Black History Month is right around the corner and what better way to celebrate than through a road trip. If you are looking for a city to explore full of rich African American history, great food, and beautiful sites, Augusta, GA should be on your list. From James Brown to Jessye Norman, this beautiful southern city is the perfect place to celebrate Black History Month. To get your trip planned, we have highlighted just a few of the African American heritage sites to explore. Be sure to share images of your heritage travels using the hashtag #blacksouthernbelle
Black History Month Travels: Augusta, GA – James Brown to Jessye Norman
The Godfather of Soul, James Brown:
Considering Augusta played such a huge role in James Brown’s life, it is only fitting that the artist is remembered throughout the city. At the Augusta Museum of History, the one-of-a-kind James Brown Exhibit features rare memorabilia and personal artifacts that vividly tell the story of The Godfather of Soul’s life. An array of costumes, artifacts, interviews with Brown, records, images and audio-visual stations which highlight concert performances, albums, studio recordings and more are on display in this impressive exhibit. www.augustamuseum.org/jamesbrown.php
In downtown Augusta, a life-size bronze statue of James Brown serves as a reminder of his legacy to fans and visitors of the city. When James Brown passed away, the statue was a popular place for fans to pay tribute to his life, and many still leave items to honor his life at the statue. The items left behind are all collected from the statue and given to his family and the Augusta Museum of History- where some items are displayed for the public to see.
- Private tours of where James Brown visited/frequented are led by James Brown’s Daughter, Deanna Brown and can be set up and enjoyed via the James Brown Family Foundation. https://jbtour.jamesbrownfamilyfdn.org/
- The life-size bronze statue of Mr. Brown in downtown Augusta contains the world’s only James Brown CAM which will take your photo and send it to your cell phone within minutes.
- Many establishments around the city have food and drink options named after the late legend including area breweries and more.
- The Soul Bar Augusta –This downtown hot spot celebrates the rhythm and soul of the larger than life singer and other musical inspirations. Not only do they feature artists consistently who cover Brown’s songs, and tributes to the late and great artist, but the walls are filled with décor celebrating the Godfather of Soul.
Pioneer for Education, Lucy Craft Laney:
Lucy Craft Laney was an African American educator who opened the first school for African American children in 1883.
- The Lucy Craft Laney Museum is the only African American Museum in the Central Savannah River Area (CSRA, Augusta and its Surrounding Areas). The museum, which opened in 1991, is a small house museum that was the former home of Miss Lucy Craft Laney. Tucked away on a quiet side street off of Laney Walker Boulevard and across the street from Lucy Craft Laney High School, the Lucy Craft Laney Museum of Black History is a trove of knowledge, historical lessons, and community offerings, carrying on the storied legacy of Ms. Laney for this generation and beyond. LucyCraftLaneyMuseum.com/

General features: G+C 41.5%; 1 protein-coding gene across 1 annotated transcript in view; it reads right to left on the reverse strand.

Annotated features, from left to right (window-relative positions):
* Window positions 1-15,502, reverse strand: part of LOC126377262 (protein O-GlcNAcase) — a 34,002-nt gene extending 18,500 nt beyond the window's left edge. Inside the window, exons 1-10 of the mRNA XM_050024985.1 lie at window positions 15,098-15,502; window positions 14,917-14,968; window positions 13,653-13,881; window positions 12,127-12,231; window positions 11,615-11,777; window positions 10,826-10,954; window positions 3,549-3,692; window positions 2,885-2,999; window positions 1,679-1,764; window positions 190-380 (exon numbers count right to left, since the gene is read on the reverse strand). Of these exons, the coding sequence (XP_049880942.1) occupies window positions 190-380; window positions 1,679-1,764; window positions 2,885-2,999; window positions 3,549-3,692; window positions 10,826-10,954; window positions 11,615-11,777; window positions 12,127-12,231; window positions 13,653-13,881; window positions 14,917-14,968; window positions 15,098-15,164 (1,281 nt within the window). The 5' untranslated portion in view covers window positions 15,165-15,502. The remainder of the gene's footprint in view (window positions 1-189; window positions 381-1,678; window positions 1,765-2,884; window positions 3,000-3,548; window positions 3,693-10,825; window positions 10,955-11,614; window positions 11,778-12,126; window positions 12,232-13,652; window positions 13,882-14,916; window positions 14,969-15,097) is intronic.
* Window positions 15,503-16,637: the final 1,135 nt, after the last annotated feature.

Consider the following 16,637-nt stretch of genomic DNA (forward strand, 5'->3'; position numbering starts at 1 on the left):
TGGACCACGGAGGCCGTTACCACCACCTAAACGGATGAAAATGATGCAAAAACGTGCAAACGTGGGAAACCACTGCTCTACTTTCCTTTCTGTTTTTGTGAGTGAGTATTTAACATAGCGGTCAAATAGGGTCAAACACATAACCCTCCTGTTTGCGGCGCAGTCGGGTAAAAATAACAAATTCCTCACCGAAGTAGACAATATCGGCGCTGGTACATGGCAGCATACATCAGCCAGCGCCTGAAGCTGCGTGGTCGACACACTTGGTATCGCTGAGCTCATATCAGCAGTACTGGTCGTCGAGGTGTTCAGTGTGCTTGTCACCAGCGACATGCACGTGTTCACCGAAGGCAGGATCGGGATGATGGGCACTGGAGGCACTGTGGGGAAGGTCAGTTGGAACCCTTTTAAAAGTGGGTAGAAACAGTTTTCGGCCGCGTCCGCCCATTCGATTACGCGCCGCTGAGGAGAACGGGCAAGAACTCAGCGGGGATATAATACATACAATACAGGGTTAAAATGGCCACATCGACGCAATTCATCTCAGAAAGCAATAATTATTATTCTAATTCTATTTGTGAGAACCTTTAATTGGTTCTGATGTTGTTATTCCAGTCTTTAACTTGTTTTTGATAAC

Acclaimed Opera Singer and Philanthropist, Jessye Norman:
The late and great opera singer and philanthropist, Jessye Norman left an indescribable impact on Augusta and continues to live on through her legacy via the Jessye Norman School of the Arts.
- The Jessye Norman School of the Arts is an after-school program designed to develop and nurture the artistic and creative talents of students. The School of the Arts serves the cultural and educational needs of these youth by providing: Tuition-free Fine Artsinstruction. http://www.jessyenormanschool.org/
Discover more heritage with an African American History Walk. Trek down Laney Walker Boulevard, a street that pays homage to some of Augusta’s prominent African American leaders. See monuments dedicated to men and women like Essie McIntyre, the first black female to be ordained in the Augusta area, Judge John H. Ruffin, the first African American chief judge of the Georgia Court of Appeals, and Laney, founder of the Haines Normal & Industrial Institute Lamar School of Nursing.
Part of the Augusta Downtown Historic District, the village of Springfield was developed on lands confiscated from James Grierson, a Tory during the Revolutionary War. Because of their displacement from the Silver Bluff Plantation in South Carolina during the Revolution, a large population of free African Americans settled in Springfield by 1787. They established the Springfield Baptist Church, one of the oldest independent black congregations in the United States and is still open today and is where Morehouse College originated.3